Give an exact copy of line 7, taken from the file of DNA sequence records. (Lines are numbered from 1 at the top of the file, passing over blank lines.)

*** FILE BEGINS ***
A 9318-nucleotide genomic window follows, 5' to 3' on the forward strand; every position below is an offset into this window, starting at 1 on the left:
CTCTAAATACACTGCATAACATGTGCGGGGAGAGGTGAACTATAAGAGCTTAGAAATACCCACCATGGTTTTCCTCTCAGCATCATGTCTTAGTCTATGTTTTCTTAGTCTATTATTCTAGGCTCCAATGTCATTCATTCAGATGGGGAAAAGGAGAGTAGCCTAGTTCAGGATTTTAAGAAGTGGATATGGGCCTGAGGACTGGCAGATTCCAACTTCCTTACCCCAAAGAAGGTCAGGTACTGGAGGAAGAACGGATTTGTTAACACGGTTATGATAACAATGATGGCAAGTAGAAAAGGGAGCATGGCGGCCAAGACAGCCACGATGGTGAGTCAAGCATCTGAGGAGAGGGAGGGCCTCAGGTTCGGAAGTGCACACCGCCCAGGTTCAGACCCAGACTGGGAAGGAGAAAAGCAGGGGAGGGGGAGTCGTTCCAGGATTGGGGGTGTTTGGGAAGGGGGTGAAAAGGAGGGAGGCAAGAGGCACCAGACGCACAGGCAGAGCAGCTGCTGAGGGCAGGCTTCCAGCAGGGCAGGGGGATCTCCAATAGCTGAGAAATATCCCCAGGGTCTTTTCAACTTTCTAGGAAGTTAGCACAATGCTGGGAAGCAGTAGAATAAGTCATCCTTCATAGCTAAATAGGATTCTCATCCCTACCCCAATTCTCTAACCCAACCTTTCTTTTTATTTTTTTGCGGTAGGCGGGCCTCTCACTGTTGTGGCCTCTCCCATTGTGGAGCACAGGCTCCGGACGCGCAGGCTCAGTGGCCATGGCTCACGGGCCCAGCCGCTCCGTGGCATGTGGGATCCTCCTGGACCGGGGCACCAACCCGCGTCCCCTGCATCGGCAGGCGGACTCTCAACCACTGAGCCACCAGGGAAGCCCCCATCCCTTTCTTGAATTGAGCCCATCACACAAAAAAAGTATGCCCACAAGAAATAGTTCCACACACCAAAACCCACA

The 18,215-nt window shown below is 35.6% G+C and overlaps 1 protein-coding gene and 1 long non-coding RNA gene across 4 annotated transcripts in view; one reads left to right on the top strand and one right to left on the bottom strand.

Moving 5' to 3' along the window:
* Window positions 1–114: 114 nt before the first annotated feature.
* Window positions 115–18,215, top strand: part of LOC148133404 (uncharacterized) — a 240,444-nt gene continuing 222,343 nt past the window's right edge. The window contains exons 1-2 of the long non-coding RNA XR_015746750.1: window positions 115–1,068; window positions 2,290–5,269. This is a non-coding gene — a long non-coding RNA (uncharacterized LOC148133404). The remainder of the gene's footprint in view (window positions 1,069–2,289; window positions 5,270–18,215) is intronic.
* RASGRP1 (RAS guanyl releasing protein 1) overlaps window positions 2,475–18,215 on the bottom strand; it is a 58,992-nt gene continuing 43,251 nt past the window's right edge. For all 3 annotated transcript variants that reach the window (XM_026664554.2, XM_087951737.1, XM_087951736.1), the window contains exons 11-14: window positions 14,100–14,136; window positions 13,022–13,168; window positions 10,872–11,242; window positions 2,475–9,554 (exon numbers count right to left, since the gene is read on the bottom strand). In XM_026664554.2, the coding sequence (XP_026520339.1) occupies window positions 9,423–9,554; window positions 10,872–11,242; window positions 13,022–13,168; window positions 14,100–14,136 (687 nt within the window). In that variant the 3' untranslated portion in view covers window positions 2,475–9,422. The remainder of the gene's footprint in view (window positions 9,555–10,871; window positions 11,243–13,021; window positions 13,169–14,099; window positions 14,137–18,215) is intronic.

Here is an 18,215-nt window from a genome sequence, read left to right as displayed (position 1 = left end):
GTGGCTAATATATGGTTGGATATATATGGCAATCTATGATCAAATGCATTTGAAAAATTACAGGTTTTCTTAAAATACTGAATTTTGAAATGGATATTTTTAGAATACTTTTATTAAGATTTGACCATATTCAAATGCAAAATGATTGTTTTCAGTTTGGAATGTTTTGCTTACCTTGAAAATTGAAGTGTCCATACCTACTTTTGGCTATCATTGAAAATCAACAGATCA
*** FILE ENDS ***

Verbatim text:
* RASGRP1 (RAS guanyl releasing protein 1) overlaps window positions 2,475–18,215 on the bottom strand; it is a 58,992-nt gene continuing 43,251 nt past the window's right edge. For all 3 annotated transcript variants that reach the window (XM_026664554.2, XM_087951737.1, XM_087951736.1), the window contains exons 11-14: window positions 14,100–14,136; window positions 13,022–13,168; window positions 10,872–11,242; window positions 2,475–9,554 (exon numbers count right to left, since the gene is read on the bottom strand). In XM_026664554.2, the coding sequence (XP_026520339.1) occupies window positions 9,423–9,554; window positions 10,872–11,242; window positions 13,022–13,168; window positions 14,100–14,136 (687 nt within the window). In that variant the 3' untranslated portion in view covers window positions 2,475–9,422. The remainder of the gene's footprint in view (window positions 9,555–10,871; window positions 11,243–13,021; window positions 13,169–14,099; window positions 14,137–18,215) is intronic.